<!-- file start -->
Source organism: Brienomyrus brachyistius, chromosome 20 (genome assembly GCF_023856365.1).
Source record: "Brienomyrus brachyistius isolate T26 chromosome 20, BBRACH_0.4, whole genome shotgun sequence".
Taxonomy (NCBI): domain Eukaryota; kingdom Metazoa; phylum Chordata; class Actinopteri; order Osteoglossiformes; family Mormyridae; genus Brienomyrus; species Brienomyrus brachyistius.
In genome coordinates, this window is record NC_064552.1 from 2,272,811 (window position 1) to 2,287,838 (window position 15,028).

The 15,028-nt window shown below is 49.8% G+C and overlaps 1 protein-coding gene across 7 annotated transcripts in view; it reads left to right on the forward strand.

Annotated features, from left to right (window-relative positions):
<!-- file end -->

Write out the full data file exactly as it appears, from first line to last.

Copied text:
Source organism: Brienomyrus brachyistius, chromosome 20 (genome assembly GCF_023856365.1).
Source record: "Brienomyrus brachyistius isolate T26 chromosome 20, BBRACH_0.4, whole genome shotgun sequence".
Taxonomy (NCBI): domain Eukaryota; kingdom Metazoa; phylum Chordata; class Actinopteri; order Osteoglossiformes; family Mormyridae; genus Brienomyrus; species Brienomyrus brachyistius.
In genome coordinates, this window is record NC_064552.1 from 2,272,811 (window position 1) to 2,287,838 (window position 15,028).

The 15,028-nt window shown below is 49.8% G+C and overlaps 1 protein-coding gene across 7 annotated transcripts in view; it reads left to right on the forward strand.

Annotated features, from left to right (window-relative positions):